Piyush Mishra wrote dialogues for Ranbir Kapoor’s Shamshera, complains about not starring in it: ‘Koi karwata hi nahi'
Piyush Mishra is happy about how he made his own way from Gwalior to making a name in theatre and later featuring in Bollywood films such as Gangs of Wasseypur, Happy Bhag Jayegi, and more. However, his talent for singing and song writing remains untapped and the actor complains about not getting any offers for the same. Last seen in web shows such as Illegal and JL50, Piyush is now back with yet another OTT series, Matsya Kaand.
Piyush talks to Hindustan Times about his latest project and why it is different from others on the web space. He also opens up about his love for writing and his next big project, Ranbir Kapoor-starrer Shamshera. Excerpts from the interview:
What is Matsya Kaand all about?
It is the story of a conman but it’s not just action scenes like other con movies. It’s a revenge drama in which the conman (Ravi Dubey) uses his brains with the help of his guru (teacher), played by me. The conman is good at putting up disguises, using his intelligence and is also good at using technology. There are various kaands (chapters) in Ramayan and Matsya kaand is one of them. It will be streaming on MX Player from November 18 onwards and has been made with a lot of effort.
Tell us more about your character in Matsya Kaand.
My character is a jail inmate and becomes the conman’s guru during his time in the jail. He is an old player in the world of crime and teaches him the art of disguise. He trains him how to escape from the jail. It is a brainy show and not just violence.
You have played a storyteller in Tamasha, ASP Usman Afridi in Happy Bhag Jayegi and a lawyer in Illegal. Which is the onscreen character you loved playing the most?
My favourite character was in a Kangana Ranaut film (Revolver Rani) but it flopped. I loved playing that character. No one saw that film, it was a big flop.
Do you still give auditions before taking up a role?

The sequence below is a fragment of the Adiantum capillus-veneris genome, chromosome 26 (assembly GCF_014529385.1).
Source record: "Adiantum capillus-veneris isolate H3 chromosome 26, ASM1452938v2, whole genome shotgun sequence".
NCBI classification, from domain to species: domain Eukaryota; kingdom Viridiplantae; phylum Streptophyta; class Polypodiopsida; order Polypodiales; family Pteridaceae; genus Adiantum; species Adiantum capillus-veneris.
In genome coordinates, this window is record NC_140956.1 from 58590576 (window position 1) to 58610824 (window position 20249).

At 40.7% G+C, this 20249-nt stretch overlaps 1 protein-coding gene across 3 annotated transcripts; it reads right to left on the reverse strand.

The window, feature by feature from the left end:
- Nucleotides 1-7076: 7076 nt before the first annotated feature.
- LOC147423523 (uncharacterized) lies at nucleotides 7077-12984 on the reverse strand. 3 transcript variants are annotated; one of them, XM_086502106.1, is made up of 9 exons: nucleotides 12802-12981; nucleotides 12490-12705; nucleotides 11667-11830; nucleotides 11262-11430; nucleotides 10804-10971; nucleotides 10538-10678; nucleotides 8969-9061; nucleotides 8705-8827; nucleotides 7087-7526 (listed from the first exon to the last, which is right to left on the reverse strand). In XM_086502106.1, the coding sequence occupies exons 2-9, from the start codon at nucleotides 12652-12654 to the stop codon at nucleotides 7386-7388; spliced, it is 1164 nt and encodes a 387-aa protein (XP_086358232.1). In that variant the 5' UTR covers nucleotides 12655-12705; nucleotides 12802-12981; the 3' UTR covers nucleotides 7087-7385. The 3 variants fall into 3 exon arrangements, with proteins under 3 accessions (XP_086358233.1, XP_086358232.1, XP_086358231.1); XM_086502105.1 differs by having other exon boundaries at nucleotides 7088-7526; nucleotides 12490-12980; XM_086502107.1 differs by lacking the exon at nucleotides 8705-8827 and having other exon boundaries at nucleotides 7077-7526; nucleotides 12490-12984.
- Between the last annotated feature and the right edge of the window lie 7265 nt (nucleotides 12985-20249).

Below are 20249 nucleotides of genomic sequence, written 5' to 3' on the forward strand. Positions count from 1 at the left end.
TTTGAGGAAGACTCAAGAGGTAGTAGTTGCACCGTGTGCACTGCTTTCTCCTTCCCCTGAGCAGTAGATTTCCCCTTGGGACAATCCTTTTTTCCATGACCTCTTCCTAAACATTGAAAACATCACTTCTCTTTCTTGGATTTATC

I have never given auditions. I was doing theatre and had good relations with people. They gave me work based on that experience.
The way you speak, it makes you stand out among your contemporaries. You have developed this way of speaking or you have been the same since childhood?
I don’t speak very well. I must speak slowly, people must be able to understand what I am saying. I am not too proud of my voice. This happened in college, I started speaking fast and developed that habit. But it’s not a good habit and I will get rid of it until my next project.
Not many know that you are a singer and lyricist as well. Your music in films such Gangs of Wasseypur, Tashan, Aaja Nachle stands out against more mainstream movies.
No one comes to me with such offers. I want to do it but koi hi karwata nahi hai (no one makes me sing or write songs). I have my background in theatre and developed my writing. I have seen life with a different perspective and went on to write songs based on my life experiences. I don’t copy and I don’t beg anyone for songs. I work at my own will. I am not connected to any camp. People say it’s very beneficial to attend film parties but I don’t attend parties.
Are you satisfied with your journey?
Who doesn’t want more? But I am satisfied as I came from Gwalior and got so much work. I should be thankful to all and to my God that I am still getting so much to do and hope that I will continue to do so.
You have written the dialogues for Ranbir Kapoor’s upcoming film, Shamshera. Tell us more about the film.
I have written the dialogues as well as poetry for Shamshera. There is quite some poetry in the film. It’s about a Kabaili tribal rebel from the 19th century and how he revolts against the British empire. How he (Ranbir Kapoor) makes sacrifices for his tribe and picks up fights with Indians who used to support the Britishers forms the crux of the story.
I don’t feature in the film, koi karwata hi nahi hai, man pareshan rahta hai (No one gives me such roles, I remain worried). I work so less as per my experience (laughs).